High school yearbooks were in the news recently. I lost the ones I had several years ago when water came into my garage. To be honest, I haven’t missed them.
For the first three years of high school, you get your picture made in whatever you wore to school. Some people dressed up for the occasion. Some guys just wore their cleanest dirty shirt. Then the photographer puts you through a series of poses. “Sit up straight and pull those shoulders back,” he would say, followed by an assortment of head tilts.
All of this was in hope that your mama was still keeping one of those scrapbooks that had a place for you photo from each school year. I remember in both my kindergarten and first grade photos, I succeeded in having a nasty scrape on my forehead. I looked like I had been in a fight — and lost.
In your senior year, you put on this fake formal wear, a ruffled overlay that made you look as if you were wearing a tuxedo. The ladies wear some kind of drape that is supposed to look like a fru-fru dress.
I don’t know anything about high school yearbooks these days. I’m afraid I would find out that they just email it to you to be read on a smartphone. By the way, who coined the name smartphone? There are a lot of people who have one that aren’t.
I really don’t remember writing anything profound in anyone’s yearbook. I think I just signed “Best Wishes” and my name near my sitting up straight, chin up picture.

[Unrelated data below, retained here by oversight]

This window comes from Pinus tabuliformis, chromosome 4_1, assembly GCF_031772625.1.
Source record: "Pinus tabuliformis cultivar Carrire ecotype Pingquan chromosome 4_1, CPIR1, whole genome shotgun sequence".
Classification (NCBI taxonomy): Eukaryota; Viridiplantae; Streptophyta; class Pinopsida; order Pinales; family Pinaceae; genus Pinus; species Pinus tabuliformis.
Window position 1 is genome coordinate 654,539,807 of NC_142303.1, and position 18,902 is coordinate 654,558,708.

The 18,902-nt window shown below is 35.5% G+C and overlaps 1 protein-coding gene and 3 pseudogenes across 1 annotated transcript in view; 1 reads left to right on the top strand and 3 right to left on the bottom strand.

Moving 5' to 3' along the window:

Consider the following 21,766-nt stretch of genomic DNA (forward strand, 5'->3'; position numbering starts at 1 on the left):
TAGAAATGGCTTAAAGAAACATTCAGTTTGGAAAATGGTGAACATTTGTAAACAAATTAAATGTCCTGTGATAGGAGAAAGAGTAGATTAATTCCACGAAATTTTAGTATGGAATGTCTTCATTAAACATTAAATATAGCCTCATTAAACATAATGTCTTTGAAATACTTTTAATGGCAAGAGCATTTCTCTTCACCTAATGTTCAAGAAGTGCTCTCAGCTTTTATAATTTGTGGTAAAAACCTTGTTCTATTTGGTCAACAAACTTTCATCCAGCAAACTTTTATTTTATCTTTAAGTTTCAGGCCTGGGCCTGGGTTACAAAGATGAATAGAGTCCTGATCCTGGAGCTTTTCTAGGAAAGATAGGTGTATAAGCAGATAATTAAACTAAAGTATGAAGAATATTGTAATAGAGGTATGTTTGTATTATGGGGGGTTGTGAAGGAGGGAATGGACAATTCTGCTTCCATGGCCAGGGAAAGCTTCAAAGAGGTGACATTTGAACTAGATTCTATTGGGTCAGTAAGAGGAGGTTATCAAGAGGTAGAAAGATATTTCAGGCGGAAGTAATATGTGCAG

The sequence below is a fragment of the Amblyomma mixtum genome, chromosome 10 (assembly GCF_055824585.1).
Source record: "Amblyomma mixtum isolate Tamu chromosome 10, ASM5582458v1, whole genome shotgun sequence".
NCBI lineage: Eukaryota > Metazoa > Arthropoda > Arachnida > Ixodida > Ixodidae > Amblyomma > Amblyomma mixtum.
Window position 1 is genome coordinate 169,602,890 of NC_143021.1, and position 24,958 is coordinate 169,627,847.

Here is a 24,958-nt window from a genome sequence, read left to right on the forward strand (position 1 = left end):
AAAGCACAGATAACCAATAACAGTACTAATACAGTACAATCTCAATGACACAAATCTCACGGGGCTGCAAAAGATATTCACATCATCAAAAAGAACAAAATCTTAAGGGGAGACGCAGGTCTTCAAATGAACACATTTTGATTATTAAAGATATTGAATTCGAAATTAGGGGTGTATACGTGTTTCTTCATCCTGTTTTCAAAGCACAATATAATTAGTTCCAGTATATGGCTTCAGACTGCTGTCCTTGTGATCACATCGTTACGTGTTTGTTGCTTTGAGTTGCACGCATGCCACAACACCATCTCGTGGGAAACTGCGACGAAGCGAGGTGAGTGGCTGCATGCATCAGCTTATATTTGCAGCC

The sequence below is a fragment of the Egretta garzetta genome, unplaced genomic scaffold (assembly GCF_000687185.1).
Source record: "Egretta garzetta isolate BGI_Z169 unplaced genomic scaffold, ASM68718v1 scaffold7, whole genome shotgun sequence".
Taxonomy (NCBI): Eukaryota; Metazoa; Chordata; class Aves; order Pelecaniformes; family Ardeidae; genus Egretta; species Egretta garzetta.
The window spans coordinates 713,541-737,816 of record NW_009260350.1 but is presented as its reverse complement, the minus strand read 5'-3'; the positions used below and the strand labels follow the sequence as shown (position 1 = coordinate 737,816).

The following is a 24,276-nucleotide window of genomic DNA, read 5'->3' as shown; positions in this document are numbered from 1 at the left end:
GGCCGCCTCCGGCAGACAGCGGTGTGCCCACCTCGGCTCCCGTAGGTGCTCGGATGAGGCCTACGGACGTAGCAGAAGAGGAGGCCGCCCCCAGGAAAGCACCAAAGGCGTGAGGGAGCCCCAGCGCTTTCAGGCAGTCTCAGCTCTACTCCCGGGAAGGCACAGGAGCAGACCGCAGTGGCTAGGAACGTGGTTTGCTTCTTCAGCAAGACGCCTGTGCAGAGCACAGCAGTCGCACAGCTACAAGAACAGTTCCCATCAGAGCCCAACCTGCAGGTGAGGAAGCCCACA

But there are some yearbook signatories that have endured. A few examples:
“Stay the way you are.” The good Lord knows that I am eternally grateful that I did not stay the way I was in high school. I do wish I was as svelte as I was in high school and that’s about it.
“2 nice 2 be 4 gotten” That’s got more cheese on it than an extra-large pizza. It was usually written stacked up like a math problem, which leads me to my next one.
“It was great being with you in algebra class.” There was nothing great about being with me in any class, especially algebra. The only thing worse than being with me in algebra class was being in a physical education. I remember when we would try to complete the presidential physical fitness award. After I tried, I got a letter from President Nixon suggesting that I resign from the competition.
“Good luck with (name here)” I never got this one, because I really never had a high school girlfriend, but I saw it in other people’s yearbooks.
As I have traveled across the state, I occasionally see people I knew from high school and married their high school sweetheart. Sometimes that doesn’t work out. I no longer ask about someone’s spouse by name. That can get you an angry response about who got the beachfront condo.
There were always those boys who would write drug-laced messages, such as “Smoke Dope Dude.” One guy wrote “Rock and Roll, Leonard Skinner.” I assume he was trying to write “Lynyrd Skynyrd.” I was impressed that he spelled Leonard. I’m sure he asked someone for help.
I always was amused when girls who had an “I” or “j” in their name would put a little heart instead of a dot over the letter. I guess nobody does that anymore, because no one knows how to write in cursive.
And there are more, but time does not allow me to delve further into yearbook history.
Well, until next time, stay the way you are.
Harris Blackwood is a Gainesville resident whose columns appear on the Sunday Life page and on www.gainesvilletimes.com.